Construction problems – addressing ‘risky contracts’

At a time when a major construction boost is needed things look a bit shaky.

Fletcher Construction has had major problems – Roll call of Fletcher Buildings’ massive loss-making construction projects

Earlier this month: Ebert Construction in receivership, major apartment site locked down

KiwiBuild “socialism for the rich”

Phil Twyford and Labour talked up their ambitious KiwiBuild policy while in opposition, but have found implementation in Government difficult.

This week Twyford announced eligibility criteria for going in the ballot to get a KiwiBuild house which includes income caps of $120k for a single person and $180k for a couple. This has raised fresh criticisms.

Barry Soper: KiwiBuild scheme looking more and more like middle-class welfare

Phil Twyford was, in his words, opening the door to affordable home ownership, which was little more than a public relations exercise. He invited aspiring home owners to register their interest in a ballot for a KiwiBuild home which was a bit like taking a stab in the dark.

Far from opening the door, there’s still not a door to open – the first house has yet to make its appearance and over the next year just 1000 doors will beckon the ballots. And to qualify for a key to your phantom household you’ll have to be earning less than $120,000 if you’re a singleton and $180,000 if you have a partner.

Unfortunately it looks as though it’s shaping up to be a middle class housing programme where you’d certainly need that level of income to cope with the mortgage, with the current average expected to be $650,000 and rising.

$120-180k is hardly middle classes. It’s double average incomes.

The Government has also been criticised for it’s expensive fee-free tertiary education policy mostly benefiting better off students. And for it’s ‘winter warmer’ handout going to all pensioners, including far from poor ones like Winston Peters.

Bryce Edwards’ Political Roundup: Kiwibuild is now “socialism for the rich”

If there was any excitement brewing at being able to enter a lottery to buy an affordable Kiwibuild house, it was certainly short-lived, as further details revealed that the “lottery of birth” has probably already scuttled most people’s chances. Disappointment is setting in as more people realise that the scheme is really only going to benefit the rich.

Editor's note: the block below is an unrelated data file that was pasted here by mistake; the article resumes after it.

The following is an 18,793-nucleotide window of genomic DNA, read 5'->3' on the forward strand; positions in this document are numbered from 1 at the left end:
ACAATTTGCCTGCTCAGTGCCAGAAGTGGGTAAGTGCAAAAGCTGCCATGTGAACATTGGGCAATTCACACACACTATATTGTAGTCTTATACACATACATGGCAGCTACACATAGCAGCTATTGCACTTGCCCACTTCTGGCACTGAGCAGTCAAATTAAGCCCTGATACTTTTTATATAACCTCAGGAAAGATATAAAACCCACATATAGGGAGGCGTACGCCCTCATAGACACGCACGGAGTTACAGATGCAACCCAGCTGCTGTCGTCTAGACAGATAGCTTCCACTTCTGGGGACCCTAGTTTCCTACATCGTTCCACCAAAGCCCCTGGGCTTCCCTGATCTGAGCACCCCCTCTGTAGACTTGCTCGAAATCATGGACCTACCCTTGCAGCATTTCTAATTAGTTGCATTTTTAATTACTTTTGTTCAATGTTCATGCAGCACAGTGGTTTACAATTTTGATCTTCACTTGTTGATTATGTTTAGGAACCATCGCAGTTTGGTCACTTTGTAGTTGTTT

This is because the houses are priced so high that few will be able to afford to even enter the final ballot for them. What’s more, many are asking why the income caps have been pitched so high that the scheme seems destined to be dominated by rich buyers who are after a good investment.

Newshub’s Jenna Lynch was highly critical: “in effect there is no real income cap. Only the top eight per cent won’t be able to buy these homes. It’s a free for all. This is not going to help those on low or middle incomes – they’ll be locked out by relatively high wage earners” – see her column: Kiwibuild a free for all.

According to Stuff journalist Henry Cooke, the “sky-high income cap”, together with any lack of “weighting for need or income like there is for state houses”, means the rich will benefit the most: “Needy families who could really use the help will be out in the cold hard private rental market while a couple of doctors making $80k each will happily move into a nice new home” – see: Why the Government is letting the rich buy KiwiBuild homes.

But Cooke reports that there is some logic behind this “socialism for the rich” approach. First, Twyford argues that there will be a trickle-down effect whereby the rich buying the Kiwibuild houses will eventually benefit the poor through other houses becoming cheaper (or just not getting more expensive).